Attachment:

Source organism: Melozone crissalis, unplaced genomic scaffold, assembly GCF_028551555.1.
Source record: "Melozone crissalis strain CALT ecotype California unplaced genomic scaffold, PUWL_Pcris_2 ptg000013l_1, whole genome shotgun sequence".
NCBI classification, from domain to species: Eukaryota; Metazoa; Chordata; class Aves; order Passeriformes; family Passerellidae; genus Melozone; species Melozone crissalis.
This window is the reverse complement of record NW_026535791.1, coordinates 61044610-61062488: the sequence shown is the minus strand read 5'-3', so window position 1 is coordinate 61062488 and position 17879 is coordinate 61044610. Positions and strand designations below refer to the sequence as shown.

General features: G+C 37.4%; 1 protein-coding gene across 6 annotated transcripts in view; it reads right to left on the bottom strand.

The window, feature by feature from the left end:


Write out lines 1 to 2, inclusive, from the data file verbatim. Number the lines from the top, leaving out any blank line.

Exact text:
Source organism: Melozone crissalis, unplaced genomic scaffold, assembly GCF_028551555.1.
Source record: "Melozone crissalis strain CALT ecotype California unplaced genomic scaffold, PUWL_Pcris_2 ptg000013l_1, whole genome shotgun sequence".